While the performance characteristics of the DMC in the second investigation was within conventional expectations, the outcome from the first investigation indicates a situation where low density tails and RD50 values for the fine particles can occur in conditions other than those observed for crowding at the vortex finder. This situation can occur where there is, insufficient pressure to provide a effective separation force. This is an important finding since low density tails of order 10% would have significant commercial ramifications depending on the amount of clean fine coal in the DMC feed. For 10% of the DMC feed in this zone, a loss of 1% of the feed would result; at 2 mtpa of feed to the DMC circuit and a value of say $50 per tonne, this would equate to $1 mpa loss.

The second investigation provides some initial guidelines for operating DMC at high solids loading. There needs to be sufficient capacity for the solids being fed to the cyclone to exit at the appropriate portal without encountering overcrowding. The pressure (flowrate) should be such that there is sufficient medium available to carry the solids through the exit ports.

The results from this work will allow a more refined understanding of the interaction between the factors controlling the performance of a DMC. It is recommended that this is used to define further experiments to further crystallise this understanding.

Further investigation/analysis is required on the impact of medium:volumetric solids ratios on the DMC performance. At what point does the hydrodynamic environment change?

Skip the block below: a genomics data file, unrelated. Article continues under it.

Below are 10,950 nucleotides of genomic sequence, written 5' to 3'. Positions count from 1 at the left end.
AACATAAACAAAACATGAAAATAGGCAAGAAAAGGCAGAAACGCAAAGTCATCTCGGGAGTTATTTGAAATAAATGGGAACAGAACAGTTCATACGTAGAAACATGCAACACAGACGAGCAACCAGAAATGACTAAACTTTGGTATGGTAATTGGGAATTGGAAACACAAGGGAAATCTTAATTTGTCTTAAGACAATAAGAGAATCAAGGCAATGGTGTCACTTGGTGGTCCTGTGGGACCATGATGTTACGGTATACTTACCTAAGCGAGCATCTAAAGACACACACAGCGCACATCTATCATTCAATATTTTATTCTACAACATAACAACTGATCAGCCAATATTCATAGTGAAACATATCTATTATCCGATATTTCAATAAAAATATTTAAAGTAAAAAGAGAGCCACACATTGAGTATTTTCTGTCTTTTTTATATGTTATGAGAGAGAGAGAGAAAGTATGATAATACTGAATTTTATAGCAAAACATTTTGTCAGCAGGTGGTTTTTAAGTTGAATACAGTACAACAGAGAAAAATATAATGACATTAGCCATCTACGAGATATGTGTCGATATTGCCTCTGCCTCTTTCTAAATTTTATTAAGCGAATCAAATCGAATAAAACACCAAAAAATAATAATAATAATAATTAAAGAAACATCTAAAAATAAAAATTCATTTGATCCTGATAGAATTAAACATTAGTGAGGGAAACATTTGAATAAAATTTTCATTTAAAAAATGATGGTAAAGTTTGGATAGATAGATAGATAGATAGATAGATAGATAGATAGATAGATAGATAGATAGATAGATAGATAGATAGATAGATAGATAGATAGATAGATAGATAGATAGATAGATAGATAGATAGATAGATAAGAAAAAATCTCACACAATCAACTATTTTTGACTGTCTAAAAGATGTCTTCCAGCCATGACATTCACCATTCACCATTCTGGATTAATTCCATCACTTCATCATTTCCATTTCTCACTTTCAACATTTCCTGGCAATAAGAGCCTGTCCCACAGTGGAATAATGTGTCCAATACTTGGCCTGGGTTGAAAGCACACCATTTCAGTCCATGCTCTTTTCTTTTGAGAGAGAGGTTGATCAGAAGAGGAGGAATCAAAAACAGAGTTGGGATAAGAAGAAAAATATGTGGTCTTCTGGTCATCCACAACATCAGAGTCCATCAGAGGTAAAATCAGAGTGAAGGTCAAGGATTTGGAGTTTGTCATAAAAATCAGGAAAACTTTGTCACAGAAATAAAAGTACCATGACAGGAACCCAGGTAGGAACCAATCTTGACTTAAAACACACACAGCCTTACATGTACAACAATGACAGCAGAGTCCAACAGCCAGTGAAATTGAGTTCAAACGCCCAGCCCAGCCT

The level of accuracy with which DMC investigations in plants can be carried out is not clearly defined and there needs to be some effort to quantify this situation. This has implications for plant management and on-line monitoring as well as the level of understanding of the behaviour of these important separation devices and the potential they can achieve.

The effect of higher the capacity on downstream processes such as thickeners was outside the scope of this investigation. These effects need to be considered when increasing the tonnage to the DMC circuits.

The screening efficiency was determined by measuring the amount of minus 0.5mm material in the screen oversize flow stream at the Bowen Basin plant and is shown in Table 8. The values recorded in this Table along with the amount of magnetite present suggest that the low head screens in this plant did not have any real change in their efficiency as the tonnages to the screen was increased.  

Misplaced fines in these circuits was low and therefore the actually increases and decreases as shown in Table 8 did not have any measurable effect on the efficiency of the circuit. However the effect of fines is evident in the size by density partition curves produced for the Bowen Basin (Figures 14 and 15)   and the difference between the tracer data and full float sink analysis for the Hunter Valley plant (Figure 12). The effect of fines as shown by the float sink analysis for the minus 4mm material in the Bowen Basin DMC was to increase the D50 as expected. In the Hunter Valley plant the fines had the effect of decreasing the D50 and increasing the amount of low density material reporting to rejects, this was due to the low operating pressure and small vortex finder diameter.